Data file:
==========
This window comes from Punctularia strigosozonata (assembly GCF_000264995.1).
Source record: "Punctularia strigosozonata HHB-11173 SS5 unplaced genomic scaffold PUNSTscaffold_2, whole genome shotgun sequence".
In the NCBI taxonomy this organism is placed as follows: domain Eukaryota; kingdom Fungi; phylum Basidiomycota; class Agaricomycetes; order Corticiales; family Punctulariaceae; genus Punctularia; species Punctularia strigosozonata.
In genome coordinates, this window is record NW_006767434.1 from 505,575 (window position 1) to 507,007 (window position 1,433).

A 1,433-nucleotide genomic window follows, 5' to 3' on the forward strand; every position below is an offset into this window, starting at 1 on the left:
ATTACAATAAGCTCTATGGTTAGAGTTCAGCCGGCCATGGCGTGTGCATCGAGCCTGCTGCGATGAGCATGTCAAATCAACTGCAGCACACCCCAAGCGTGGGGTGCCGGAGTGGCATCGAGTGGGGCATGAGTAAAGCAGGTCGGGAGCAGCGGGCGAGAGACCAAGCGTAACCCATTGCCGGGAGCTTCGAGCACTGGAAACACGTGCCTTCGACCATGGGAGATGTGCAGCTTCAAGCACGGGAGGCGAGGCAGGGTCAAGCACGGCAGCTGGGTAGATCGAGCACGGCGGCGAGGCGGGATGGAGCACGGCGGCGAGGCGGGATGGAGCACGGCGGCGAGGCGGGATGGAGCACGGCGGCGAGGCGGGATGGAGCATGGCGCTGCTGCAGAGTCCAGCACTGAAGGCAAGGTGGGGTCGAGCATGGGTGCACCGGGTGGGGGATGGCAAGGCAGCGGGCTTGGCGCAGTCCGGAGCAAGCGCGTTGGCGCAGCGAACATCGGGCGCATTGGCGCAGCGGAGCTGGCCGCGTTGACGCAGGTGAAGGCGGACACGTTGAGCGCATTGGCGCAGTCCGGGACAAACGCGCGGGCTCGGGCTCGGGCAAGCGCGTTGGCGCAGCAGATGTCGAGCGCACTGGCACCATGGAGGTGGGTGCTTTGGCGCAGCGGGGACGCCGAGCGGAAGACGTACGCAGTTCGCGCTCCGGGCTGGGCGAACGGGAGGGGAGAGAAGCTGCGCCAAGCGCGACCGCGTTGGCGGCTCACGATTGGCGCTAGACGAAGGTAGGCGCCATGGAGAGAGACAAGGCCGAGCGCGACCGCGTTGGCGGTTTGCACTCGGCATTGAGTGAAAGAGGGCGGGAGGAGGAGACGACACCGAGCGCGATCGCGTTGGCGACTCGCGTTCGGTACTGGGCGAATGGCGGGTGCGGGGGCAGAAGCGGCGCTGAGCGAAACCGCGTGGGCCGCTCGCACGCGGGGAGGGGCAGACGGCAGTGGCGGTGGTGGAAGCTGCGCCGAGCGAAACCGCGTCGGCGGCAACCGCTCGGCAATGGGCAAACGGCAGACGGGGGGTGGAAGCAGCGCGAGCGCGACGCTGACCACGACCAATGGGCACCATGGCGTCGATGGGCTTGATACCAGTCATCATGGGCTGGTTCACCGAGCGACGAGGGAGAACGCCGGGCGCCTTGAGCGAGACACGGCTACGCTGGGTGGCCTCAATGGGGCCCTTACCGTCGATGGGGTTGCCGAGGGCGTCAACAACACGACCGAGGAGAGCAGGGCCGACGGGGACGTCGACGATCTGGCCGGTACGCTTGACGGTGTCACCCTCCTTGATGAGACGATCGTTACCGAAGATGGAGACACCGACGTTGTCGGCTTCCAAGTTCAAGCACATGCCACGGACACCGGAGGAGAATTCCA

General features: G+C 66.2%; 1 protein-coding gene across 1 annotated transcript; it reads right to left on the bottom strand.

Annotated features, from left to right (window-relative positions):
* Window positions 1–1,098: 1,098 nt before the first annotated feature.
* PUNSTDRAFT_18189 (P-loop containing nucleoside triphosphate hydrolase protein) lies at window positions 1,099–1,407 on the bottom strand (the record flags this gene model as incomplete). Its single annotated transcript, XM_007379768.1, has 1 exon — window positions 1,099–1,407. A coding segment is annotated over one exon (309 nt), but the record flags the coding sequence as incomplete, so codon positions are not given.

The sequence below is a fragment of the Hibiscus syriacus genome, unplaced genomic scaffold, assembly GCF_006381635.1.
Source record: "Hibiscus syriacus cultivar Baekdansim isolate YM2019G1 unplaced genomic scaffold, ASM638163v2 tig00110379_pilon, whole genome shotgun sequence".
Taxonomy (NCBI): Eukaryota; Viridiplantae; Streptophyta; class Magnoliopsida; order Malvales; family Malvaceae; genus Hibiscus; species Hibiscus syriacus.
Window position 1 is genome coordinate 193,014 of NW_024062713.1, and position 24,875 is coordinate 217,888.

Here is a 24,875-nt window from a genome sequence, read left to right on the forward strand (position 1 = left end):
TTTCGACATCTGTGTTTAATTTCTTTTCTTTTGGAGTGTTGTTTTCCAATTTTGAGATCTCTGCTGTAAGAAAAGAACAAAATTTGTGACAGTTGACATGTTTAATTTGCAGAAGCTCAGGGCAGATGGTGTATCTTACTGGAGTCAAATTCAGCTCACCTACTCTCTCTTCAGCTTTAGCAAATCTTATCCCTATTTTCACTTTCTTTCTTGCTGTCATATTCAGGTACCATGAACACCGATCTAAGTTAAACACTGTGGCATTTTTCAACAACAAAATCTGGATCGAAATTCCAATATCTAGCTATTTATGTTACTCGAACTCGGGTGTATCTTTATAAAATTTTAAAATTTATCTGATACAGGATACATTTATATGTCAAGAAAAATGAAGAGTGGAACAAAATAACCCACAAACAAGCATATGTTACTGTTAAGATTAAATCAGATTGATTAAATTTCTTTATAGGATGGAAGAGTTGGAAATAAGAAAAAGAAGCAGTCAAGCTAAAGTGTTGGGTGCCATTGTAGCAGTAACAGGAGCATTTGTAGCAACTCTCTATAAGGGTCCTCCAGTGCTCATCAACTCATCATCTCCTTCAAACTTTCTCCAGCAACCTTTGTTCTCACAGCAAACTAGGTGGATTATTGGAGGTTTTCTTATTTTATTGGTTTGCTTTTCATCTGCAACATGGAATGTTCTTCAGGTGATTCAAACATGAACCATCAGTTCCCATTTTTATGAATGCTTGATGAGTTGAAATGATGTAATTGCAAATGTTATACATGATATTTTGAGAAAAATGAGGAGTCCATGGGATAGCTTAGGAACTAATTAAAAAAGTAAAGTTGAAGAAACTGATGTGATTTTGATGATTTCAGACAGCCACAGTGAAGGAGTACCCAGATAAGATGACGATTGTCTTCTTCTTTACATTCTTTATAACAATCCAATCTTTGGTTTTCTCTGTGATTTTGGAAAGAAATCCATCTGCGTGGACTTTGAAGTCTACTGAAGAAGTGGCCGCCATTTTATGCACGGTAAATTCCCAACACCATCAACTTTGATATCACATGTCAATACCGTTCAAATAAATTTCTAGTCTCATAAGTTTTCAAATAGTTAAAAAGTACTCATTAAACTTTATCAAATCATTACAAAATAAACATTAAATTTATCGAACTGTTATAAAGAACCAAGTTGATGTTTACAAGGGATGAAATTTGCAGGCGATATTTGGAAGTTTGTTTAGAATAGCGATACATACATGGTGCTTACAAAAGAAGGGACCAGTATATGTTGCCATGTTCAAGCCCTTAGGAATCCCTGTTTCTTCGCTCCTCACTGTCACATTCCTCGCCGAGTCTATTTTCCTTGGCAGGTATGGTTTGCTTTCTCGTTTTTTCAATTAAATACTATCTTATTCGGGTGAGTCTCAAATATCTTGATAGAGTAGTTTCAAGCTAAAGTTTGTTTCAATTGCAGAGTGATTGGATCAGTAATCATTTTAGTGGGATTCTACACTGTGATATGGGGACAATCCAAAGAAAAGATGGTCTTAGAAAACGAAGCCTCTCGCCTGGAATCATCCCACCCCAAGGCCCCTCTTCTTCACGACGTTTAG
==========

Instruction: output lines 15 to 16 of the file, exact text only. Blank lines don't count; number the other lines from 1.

Here is a 24,875-nt window from a genome sequence, read left to right on the forward strand (position 1 = left end):
TTTCGACATCTGTGTTTAATTTCTTTTCTTTTGGAGTGTTGTTTTCCAATTTTGAGATCTCTGCTGTAAGAAAAGAACAAAATTTGTGACAGTTGACATGTTTAATTTGCAGAAGCTCAGGGCAGATGGTGTATCTTACTGGAGTCAAATTCAGCTCACCTACTCTCTCTTCAGCTTTAGCAAATCTTATCCCTATTTTCACTTTCTTTCTTGCTGTCATATTCAGGTACCATGAACACCGATCTAAGTTAAACACTGTGGCATTTTTCAACAACAAAATCTGGATCGAAATTCCAATATCTAGCTATTTATGTTACTCGAACTCGGGTGTATCTTTATAAAATTTTAAAATTTATCTGATACAGGATACATTTATATGTCAAGAAAAATGAAGAGTGGAACAAAATAACCCACAAACAAGCATATGTTACTGTTAAGATTAAATCAGATTGATTAAATTTCTTTATAGGATGGAAGAGTTGGAAATAAGAAAAAGAAGCAGTCAAGCTAAAGTGTTGGGTGCCATTGTAGCAGTAACAGGAGCATTTGTAGCAACTCTCTATAAGGGTCCTCCAGTGCTCATCAACTCATCATCTCCTTCAAACTTTCTCCAGCAACCTTTGTTCTCACAGCAAACTAGGTGGATTATTGGAGGTTTTCTTATTTTATTGGTTTGCTTTTCATCTGCAACATGGAATGTTCTTCAGGTGATTCAAACATGAACCATCAGTTCCCATTTTTATGAATGCTTGATGAGTTGAAATGATGTAATTGCAAATGTTATACATGATATTTTGAGAAAAATGAGGAGTCCATGGGATAGCTTAGGAACTAATTAAAAAAGTAAAGTTGAAGAAACTGATGTGATTTTGATGATTTCAGACAGCCACAGTGAAGGAGTACCCAGATAAGATGACGATTGTCTTCTTCTTTACATTCTTTATAACAATCCAATCTTTGGTTTTCTCTGTGATTTTGGAAAGAAATCCATCTGCGTGGACTTTGAAGTCTACTGAAGAAGTGGCCGCCATTTTATGCACGGTAAATTCCCAACACCATCAACTTTGATATCACATGTCAATACCGTTCAAATAAATTTCTAGTCTCATAAGTTTTCAAATAGTTAAAAAGTACTCATTAAACTTTATCAAATCATTACAAAATAAACATTAAATTTATCGAACTGTTATAAAGAACCAAGTTGATGTTTACAAGGGATGAAATTTGCAGGCGATATTTGGAAGTTTGTTTAGAATAGCGATACATACATGGTGCTTACAAAAGAAGGGACCAGTATATGTTGCCATGTTCAAGCCCTTAGGAATCCCTGTTTCTTCGCTCCTCACTGTCACATTCCTCGCCGAGTCTATTTTCCTTGGCAGGTATGGTTTGCTTTCTCGTTTTTTCAATTAAATACTATCTTATTCGGGTGAGTCTCAAATATCTTGATAGAGTAGTTTCAAGCTAAAGTTTGTTTCAATTGCAGAGTGATTGGATCAGTAATCATTTTAGTGGGATTCTACACTGTGATATGGGGACAATCCAAAGAAAAGATGGTCTTAGAAAACGAAGCCTCTCGCCTGGAATCATCCCACCCCAAGGCCCCTCTTCTTCACGACGTTTAG